How to Organize a Paragraph: Teaching Paragraph Development Made Easy
Master the paragraph and you’ve mastered the essay. Good ideas can be made emphatically and clearly with well positioned, ordered, and developed paragraphs. These suggestions will help you write and teach better paragraphs.
An Olympic Moment
I received this letter from a former student:
You may not remember me. I swam in high school and did pretty well. I got bored my sophomore year and decided to quit. My Speedo, swim goggles, and cap were in my backpack and ready to turn in right after your class. You gave a lesson on methods of paragraph development, varying paragraph lengths, and using different ways to organize a paragraph. Your lessons on writing a paragraph changed my life. Instead of quitting, I varied the length of my swims and developed different swim strokes. I think you should share these gold medal winning tips on writing a paragraph, methods of paragraph development, and varying paragraph length with the world.
This Olympic-sized plea will not go unheralded.
Common Core Standards
Teaching the methods of paragraph development satisfies the following common core standards and establishes the basis for teaching all the common core standards in writing for all grade levels.
- W.9-10.1 Write arguments to support claims in an analysis of substantive topics or texts, using valid reasoning and relevant and sufficient evidence.
- W.9-10.1a Introduce precise claim(s), distinguish the claim(s) from alternate or opposing claims, and create an organization that establishes clear relationships among claim(s), counterclaims, reasons, and evidence.
- W.9-10.1b Develop claim(s) and counterclaims fairly, supplying evidence for each while pointing out the strengths and limitations of both in a manner that anticipates the audience’s knowledge level and concerns.
- W.9-10.2b Develop the topic with well-chosen, relevant, and sufficient facts, extended definitions, concrete details, quotations, or other information and examples appropriate to the audience’s knowledge of the topic. W.9-10.2a Introduce a topic; organize complex ideas, concepts, and information to make important connections and distinctions; include formatting (e.g., headings); graphics (e.g., figures, tables); and multimedia when useful to aiding comprehension.
- W.9-10.3c Use a variety of techniques to sequence events so that they build on one another to create a coherent whole.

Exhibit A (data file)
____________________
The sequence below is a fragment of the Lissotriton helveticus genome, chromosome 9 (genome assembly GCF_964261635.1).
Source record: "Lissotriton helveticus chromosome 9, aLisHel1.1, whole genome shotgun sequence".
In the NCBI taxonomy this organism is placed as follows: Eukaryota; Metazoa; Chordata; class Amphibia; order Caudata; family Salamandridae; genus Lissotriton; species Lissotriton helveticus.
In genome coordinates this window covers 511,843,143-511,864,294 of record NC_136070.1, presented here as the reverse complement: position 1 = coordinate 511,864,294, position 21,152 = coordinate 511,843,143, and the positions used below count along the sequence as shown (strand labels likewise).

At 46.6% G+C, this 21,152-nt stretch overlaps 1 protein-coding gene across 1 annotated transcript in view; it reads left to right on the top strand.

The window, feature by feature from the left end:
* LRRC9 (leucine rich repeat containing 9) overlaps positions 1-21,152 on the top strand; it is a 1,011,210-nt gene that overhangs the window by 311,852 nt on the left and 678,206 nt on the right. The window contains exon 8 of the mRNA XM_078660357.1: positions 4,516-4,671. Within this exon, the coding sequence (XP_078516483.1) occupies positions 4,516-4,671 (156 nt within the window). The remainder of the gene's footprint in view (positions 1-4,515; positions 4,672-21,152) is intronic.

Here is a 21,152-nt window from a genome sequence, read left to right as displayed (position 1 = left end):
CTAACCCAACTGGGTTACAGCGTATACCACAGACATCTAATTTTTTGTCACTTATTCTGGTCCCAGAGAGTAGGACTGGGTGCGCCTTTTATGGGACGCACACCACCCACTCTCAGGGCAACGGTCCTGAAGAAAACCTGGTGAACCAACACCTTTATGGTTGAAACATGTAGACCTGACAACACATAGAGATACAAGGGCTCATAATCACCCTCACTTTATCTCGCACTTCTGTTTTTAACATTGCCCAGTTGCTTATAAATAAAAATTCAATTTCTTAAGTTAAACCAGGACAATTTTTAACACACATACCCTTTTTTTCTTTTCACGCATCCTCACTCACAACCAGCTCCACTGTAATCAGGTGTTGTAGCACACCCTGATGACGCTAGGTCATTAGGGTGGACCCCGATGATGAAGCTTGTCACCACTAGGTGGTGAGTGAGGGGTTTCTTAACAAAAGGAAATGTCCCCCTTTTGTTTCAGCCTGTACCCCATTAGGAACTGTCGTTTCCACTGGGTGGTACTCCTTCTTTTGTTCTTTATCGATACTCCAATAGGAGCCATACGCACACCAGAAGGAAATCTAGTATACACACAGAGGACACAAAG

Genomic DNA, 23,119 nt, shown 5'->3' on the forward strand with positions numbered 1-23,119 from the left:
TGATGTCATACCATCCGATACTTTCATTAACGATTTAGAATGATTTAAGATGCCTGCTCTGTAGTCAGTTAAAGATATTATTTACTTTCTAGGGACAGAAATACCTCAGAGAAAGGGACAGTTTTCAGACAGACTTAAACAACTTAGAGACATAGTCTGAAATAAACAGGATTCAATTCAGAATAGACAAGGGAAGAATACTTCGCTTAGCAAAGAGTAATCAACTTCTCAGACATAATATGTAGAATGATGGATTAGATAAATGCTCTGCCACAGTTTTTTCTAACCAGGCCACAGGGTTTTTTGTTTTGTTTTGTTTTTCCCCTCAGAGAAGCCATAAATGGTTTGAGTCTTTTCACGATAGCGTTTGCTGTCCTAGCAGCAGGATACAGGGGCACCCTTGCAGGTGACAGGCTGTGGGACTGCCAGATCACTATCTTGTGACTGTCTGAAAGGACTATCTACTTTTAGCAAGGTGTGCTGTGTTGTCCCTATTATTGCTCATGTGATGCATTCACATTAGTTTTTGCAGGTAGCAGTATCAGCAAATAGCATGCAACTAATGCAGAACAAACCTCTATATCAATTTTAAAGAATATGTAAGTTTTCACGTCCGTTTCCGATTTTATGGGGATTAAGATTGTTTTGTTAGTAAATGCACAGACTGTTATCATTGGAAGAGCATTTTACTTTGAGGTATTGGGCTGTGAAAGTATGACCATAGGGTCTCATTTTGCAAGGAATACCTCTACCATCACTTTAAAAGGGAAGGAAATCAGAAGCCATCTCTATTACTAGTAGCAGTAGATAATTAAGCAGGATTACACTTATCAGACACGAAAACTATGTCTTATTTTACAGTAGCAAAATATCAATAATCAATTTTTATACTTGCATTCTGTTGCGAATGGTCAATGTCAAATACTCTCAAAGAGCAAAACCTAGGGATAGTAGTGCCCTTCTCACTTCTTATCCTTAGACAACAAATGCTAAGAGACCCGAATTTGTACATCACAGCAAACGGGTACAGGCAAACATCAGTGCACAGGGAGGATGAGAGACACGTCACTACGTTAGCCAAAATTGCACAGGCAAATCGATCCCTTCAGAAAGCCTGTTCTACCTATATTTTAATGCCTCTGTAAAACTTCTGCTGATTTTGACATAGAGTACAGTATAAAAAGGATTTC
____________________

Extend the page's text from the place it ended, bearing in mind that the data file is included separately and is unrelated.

- W.9-10.4 Produce clear and coherent writing in which the development, organization, and style are appropriate to task, purpose, and audience.
- L.9-10.1 Demonstrate command of the conventions of standard English grammar and usage when writing or speaking.
- L.9-10.1a Use parallel structure.
Start with the Basics
Start with the basics and build from there. Share the following information.
- Write the topic sentence first. You don’t need to have the topic sentence first, but why make your life difficult? Writing the topic sentence first helps the writer (and the reader) focus.
- Generalizations should exist only in the topic sentence. Each paragraph needs to make one point. If you’re having trouble focusing on one main point, write a limiting sentence after the topic sentence to narrow the topic.
- Each paragraph should contain only one main idea.
- Do not worry about transitions in the first draft. Do worry about them in the second draft.
- Organize your information logically. This is done most effectively during pre-writing.
Note: Special thanks to Schaum’s Quick Guide to Essay Writing for helping me organize this section.
Give an Overview of the Different Methods
When writing a paragraph the author should organize it using one of the following methods:
- General to Specific: Start with a generalization and follow it with specific examples.
- Specific to General: Start with specific examples and finish with a generalization.
- Order of Importance: Paragraphs can begin with either the most important idea first or the least important idea first.